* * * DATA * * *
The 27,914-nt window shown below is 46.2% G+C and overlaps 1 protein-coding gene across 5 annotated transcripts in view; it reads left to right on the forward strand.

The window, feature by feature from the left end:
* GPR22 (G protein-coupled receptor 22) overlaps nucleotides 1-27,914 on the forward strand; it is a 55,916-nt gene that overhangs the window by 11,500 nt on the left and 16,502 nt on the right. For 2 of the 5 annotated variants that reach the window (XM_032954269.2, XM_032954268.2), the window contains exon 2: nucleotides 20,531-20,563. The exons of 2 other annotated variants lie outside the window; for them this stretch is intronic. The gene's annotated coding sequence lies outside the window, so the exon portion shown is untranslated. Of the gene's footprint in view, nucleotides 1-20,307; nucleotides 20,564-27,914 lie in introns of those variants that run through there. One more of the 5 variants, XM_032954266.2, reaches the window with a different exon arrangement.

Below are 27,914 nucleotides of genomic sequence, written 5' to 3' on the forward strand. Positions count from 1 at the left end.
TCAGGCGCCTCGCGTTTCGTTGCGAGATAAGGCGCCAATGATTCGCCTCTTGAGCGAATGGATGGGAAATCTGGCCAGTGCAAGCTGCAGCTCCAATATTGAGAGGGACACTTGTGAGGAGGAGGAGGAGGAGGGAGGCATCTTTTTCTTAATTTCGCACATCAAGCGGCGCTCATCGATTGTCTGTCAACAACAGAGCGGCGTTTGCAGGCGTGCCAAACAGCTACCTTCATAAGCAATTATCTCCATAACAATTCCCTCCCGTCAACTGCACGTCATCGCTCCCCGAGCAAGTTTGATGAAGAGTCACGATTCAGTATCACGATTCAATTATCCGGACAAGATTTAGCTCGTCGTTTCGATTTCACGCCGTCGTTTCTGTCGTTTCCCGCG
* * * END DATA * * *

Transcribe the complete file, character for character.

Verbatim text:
The 27,914-nt window shown below is 46.2% G+C and overlaps 1 protein-coding gene across 5 annotated transcripts in view; it reads left to right on the forward strand.

The window, feature by feature from the left end:
* GPR22 (G protein-coupled receptor 22) overlaps nucleotides 1-27,914 on the forward strand; it is a 55,916-nt gene that overhangs the window by 11,500 nt on the left and 16,502 nt on the right. For 2 of the 5 annotated variants that reach the window (XM_032954269.2, XM_032954268.2), the window contains exon 2: nucleotides 20,531-20,563. The exons of 2 other annotated variants lie outside the window; for them this stretch is intronic. The gene's annotated coding sequence lies outside the window, so the exon portion shown is untranslated. Of the gene's footprint in view, nucleotides 1-20,307; nucleotides 20,564-27,914 lie in introns of those variants that run through there. One more of the 5 variants, XM_032954266.2, reaches the window with a different exon arrangement.

Below are 27,914 nucleotides of genomic sequence, written 5' to 3' on the forward strand. Positions count from 1 at the left end.
TCAGGCGCCTCGCGTTTCGTTGCGAGATAAGGCGCCAATGATTCGCCTCTTGAGCGAATGGATGGGAAATCTGGCCAGTGCAAGCTGCAGCTCCAATATTGAGAGGGACACTTGTGAGGAGGAGGAGGAGGAGGGAGGCATCTTTTTCTTAATTTCGCACATCAAGCGGCGCTCATCGATTGTCTGTCAACAACAGAGCGGCGTTTGCAGGCGTGCCAAACAGCTACCTTCATAAGCAATTATCTCCATAACAATTCCCTCCCGTCAACTGCACGTCATCGCTCCCCGAGCAAGTTTGATGAAGAGTCACGATTCAGTATCACGATTCAATTATCCGGACAAGATTTAGCTCGTCGTTTCGATTTCACGCCGTCGTTTCTGTCGTTTCCCGCG